less when he wore the usual mask, terized as harsh, severe, and affect. y although conscious that his identity edly contemptuous, dwelling rather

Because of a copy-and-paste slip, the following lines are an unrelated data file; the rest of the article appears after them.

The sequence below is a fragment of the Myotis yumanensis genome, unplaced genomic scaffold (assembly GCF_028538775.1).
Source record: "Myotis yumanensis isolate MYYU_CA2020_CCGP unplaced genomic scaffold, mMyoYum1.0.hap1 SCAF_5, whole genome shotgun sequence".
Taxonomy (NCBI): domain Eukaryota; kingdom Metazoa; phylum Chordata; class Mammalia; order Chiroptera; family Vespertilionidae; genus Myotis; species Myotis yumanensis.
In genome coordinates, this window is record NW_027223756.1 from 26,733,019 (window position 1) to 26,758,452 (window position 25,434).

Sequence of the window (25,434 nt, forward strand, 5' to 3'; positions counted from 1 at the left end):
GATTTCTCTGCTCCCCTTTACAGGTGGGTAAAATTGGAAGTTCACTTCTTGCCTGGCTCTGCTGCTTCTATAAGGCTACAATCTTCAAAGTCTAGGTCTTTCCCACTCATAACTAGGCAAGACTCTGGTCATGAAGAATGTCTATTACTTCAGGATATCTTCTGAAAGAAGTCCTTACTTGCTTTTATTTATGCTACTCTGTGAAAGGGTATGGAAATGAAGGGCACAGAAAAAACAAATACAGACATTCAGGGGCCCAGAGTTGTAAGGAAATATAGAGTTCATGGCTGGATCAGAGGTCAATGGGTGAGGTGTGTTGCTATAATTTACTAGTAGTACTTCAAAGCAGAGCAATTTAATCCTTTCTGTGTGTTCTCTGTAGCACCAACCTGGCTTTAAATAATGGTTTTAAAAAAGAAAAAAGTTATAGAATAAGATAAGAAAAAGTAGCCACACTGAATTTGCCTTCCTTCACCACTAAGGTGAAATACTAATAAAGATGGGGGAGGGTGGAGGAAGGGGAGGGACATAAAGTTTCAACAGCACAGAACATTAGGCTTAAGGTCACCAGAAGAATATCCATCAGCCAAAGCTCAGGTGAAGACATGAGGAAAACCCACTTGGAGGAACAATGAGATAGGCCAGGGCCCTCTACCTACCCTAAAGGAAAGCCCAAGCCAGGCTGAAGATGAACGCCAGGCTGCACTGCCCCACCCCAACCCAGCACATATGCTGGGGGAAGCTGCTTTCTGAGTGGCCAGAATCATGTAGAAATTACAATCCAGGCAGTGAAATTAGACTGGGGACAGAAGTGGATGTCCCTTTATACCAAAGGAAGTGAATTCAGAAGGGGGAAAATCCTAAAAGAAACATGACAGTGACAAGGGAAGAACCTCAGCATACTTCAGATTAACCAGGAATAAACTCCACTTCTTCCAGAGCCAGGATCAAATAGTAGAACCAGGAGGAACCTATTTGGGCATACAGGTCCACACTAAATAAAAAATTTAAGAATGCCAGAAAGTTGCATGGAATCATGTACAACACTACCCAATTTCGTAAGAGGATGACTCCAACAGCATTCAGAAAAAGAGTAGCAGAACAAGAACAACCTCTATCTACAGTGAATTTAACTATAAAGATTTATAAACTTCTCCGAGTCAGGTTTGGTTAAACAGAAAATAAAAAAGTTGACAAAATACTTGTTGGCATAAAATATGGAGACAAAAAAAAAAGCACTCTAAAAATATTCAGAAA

was equally recognized whether he in general and excursive discussion, used it or not ; and we cannot help than in that which applies itself to thinking that those critics whose opi. the immediate subject; but requiring, nions are best worth hearing will be from those very circumstances, an most ready to deliver them under the elevation of talent and extent of inmodest disguise of an anonymous pub- formation unknown, or at least unlication, although they know that in necessary, to the humble labourer of many cases it is a secret which all the the preceding period. If the art has world knows, and in others, one which been emancipated from the commerany party interested may discover if cial trammels of the bookseller, it has he pleases. For all these reasons we unfortunately become more deeply are led to conclude that the present involved in the toils of the political system, while no real objection lies statesman. This last yoke, however, against it, is best fitted to preserve if equally rigorous, is less sordid than harmony in the literary world, and to the former, and the professors of the encourage a free and unrestrained spi- art of criticism have risen in rank rit of discussion, without risk of its and reputation accordingly; nor can degenerating into personal contro. it be denied that these periodical versy, or being trammelled and chilled publications have at present an inteby over formal and timid civility; one rest and importance altogether unor other of which extremes might, we known in any former part of our litethink, be the consequence of the sys- rary history. tem practised in the London Review.